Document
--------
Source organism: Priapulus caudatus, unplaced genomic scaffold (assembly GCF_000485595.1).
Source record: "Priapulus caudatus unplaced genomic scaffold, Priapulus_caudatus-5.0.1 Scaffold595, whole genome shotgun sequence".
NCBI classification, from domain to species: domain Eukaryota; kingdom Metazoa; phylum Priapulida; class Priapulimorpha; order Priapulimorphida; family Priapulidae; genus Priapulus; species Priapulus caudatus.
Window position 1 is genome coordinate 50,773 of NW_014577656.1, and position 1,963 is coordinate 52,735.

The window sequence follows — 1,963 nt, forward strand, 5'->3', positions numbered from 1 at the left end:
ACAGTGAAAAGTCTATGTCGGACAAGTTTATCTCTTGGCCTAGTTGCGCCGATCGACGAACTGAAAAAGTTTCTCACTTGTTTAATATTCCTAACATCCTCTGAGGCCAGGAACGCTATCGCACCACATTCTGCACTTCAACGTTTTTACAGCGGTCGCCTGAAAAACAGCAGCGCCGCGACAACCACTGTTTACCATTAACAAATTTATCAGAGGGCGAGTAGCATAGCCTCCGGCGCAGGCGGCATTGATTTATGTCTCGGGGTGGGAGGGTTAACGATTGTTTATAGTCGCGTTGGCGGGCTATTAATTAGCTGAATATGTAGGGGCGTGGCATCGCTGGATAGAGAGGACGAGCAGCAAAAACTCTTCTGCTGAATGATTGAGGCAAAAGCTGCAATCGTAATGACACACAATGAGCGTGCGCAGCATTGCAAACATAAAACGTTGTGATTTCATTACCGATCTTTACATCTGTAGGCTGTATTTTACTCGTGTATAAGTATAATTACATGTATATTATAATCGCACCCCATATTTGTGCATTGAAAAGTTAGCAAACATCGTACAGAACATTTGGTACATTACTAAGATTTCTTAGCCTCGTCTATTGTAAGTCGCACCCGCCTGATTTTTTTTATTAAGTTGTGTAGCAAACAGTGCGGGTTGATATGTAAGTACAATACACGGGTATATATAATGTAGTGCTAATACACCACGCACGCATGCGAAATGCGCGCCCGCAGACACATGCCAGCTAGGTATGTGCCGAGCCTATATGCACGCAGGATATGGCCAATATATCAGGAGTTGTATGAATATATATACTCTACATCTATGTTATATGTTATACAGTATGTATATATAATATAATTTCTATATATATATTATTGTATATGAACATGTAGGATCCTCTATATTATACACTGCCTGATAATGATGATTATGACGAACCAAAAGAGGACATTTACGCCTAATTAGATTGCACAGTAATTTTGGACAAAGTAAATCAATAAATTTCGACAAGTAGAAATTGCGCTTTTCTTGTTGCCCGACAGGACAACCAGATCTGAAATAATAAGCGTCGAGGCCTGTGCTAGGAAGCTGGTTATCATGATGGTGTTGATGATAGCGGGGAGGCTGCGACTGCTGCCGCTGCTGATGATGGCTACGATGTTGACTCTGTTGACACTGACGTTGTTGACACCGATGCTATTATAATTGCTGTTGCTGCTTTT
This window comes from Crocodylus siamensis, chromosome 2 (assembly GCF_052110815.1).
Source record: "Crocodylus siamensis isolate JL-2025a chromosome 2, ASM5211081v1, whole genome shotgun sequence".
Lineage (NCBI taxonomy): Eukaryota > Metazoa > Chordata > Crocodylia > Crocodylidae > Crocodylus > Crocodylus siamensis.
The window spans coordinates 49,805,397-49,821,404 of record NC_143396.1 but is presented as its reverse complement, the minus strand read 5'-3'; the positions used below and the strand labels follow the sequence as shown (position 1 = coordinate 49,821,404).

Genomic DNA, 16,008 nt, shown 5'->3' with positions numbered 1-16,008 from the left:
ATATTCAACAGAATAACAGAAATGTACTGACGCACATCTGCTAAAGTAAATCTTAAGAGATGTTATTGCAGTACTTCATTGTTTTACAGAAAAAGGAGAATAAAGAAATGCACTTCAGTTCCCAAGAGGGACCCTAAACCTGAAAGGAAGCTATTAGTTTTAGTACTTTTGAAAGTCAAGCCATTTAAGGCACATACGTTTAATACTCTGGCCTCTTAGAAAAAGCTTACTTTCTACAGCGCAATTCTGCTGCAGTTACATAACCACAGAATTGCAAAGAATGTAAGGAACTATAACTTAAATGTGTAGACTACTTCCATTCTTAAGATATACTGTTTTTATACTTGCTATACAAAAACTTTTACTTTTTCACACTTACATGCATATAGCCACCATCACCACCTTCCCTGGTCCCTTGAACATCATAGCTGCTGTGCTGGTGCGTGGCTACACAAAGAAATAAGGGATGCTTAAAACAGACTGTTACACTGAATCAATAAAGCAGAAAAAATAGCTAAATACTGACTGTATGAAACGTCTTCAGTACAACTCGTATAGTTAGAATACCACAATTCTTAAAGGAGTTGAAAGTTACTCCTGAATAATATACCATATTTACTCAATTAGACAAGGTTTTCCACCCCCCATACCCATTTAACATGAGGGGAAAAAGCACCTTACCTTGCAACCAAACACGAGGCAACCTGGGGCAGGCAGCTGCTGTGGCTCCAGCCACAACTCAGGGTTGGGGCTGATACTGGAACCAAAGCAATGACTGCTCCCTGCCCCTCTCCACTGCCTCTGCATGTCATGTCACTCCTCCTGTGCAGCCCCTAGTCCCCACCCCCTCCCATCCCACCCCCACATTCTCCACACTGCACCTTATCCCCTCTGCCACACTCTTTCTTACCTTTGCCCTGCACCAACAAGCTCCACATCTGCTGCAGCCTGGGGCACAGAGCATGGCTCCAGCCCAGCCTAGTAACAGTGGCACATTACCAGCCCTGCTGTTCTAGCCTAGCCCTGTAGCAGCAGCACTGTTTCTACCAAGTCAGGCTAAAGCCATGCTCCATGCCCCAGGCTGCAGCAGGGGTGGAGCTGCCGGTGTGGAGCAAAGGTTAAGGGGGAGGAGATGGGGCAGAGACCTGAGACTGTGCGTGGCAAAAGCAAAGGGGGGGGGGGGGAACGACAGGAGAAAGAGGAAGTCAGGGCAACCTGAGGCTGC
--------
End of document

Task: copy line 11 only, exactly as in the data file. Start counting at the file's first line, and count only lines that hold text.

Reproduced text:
Genomic DNA, 16,008 nt, shown 5'->3' with positions numbered 1-16,008 from the left: